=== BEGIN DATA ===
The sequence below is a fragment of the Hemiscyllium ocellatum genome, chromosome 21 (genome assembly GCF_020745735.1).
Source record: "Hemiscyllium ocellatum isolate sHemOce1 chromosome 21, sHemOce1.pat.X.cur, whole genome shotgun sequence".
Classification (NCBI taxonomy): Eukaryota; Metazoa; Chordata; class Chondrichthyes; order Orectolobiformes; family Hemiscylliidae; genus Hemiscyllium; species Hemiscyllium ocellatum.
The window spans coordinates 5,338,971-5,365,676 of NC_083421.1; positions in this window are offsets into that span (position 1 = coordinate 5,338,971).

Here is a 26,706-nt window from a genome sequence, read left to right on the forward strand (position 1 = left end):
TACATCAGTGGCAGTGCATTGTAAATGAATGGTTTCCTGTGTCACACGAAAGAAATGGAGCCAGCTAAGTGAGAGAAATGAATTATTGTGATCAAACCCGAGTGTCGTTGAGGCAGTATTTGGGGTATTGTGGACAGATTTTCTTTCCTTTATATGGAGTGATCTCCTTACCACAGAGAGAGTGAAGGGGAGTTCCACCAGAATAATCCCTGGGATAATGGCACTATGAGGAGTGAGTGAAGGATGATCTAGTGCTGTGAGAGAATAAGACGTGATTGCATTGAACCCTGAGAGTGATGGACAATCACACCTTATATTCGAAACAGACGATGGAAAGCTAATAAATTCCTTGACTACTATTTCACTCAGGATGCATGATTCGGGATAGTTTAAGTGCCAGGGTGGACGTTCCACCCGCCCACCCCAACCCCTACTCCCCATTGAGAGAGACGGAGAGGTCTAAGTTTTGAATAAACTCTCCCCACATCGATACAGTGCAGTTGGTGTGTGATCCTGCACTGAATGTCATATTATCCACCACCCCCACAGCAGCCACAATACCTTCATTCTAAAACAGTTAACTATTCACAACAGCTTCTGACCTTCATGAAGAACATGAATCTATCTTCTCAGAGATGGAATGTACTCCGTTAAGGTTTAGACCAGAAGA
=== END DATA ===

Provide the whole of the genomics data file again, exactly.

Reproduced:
The sequence below is a fragment of the Hemiscyllium ocellatum genome, chromosome 21 (genome assembly GCF_020745735.1).
Source record: "Hemiscyllium ocellatum isolate sHemOce1 chromosome 21, sHemOce1.pat.X.cur, whole genome shotgun sequence".
Classification (NCBI taxonomy): Eukaryota; Metazoa; Chordata; class Chondrichthyes; order Orectolobiformes; family Hemiscylliidae; genus Hemiscyllium; species Hemiscyllium ocellatum.
The window spans coordinates 5,338,971-5,365,676 of NC_083421.1; positions in this window are offsets into that span (position 1 = coordinate 5,338,971).

Here is a 26,706-nt window from a genome sequence, read left to right on the forward strand (position 1 = left end):
TACATCAGTGGCAGTGCATTGTAAATGAATGGTTTCCTGTGTCACACGAAAGAAATGGAGCCAGCTAAGTGAGAGAAATGAATTATTGTGATCAAACCCGAGTGTCGTTGAGGCAGTATTTGGGGTATTGTGGACAGATTTTCTTTCCTTTATATGGAGTGATCTCCTTACCACAGAGAGAGTGAAGGGGAGTTCCACCAGAATAATCCCTGGGATAATGGCACTATGAGGAGTGAGTGAAGGATGATCTAGTGCTGTGAGAGAATAAGACGTGATTGCATTGAACCCTGAGAGTGATGGACAATCACACCTTATATTCGAAACAGACGATGGAAAGCTAATAAATTCCTTGACTACTATTTCACTCAGGATGCATGATTCGGGATAGTTTAAGTGCCAGGGTGGACGTTCCACCCGCCCACCCCAACCCCTACTCCCCATTGAGAGAGACGGAGAGGTCTAAGTTTTGAATAAACTCTCCCCACATCGATACAGTGCAGTTGGTGTGTGATCCTGCACTGAATGTCATATTATCCACCACCCCCACAGCAGCCACAATACCTTCATTCTAAAACAGTTAACTATTCACAACAGCTTCTGACCTTCATGAAGAACATGAATCTATCTTCTCAGAGATGGAATGTACTCCGTTAAGGTTTAGACCAGAAGA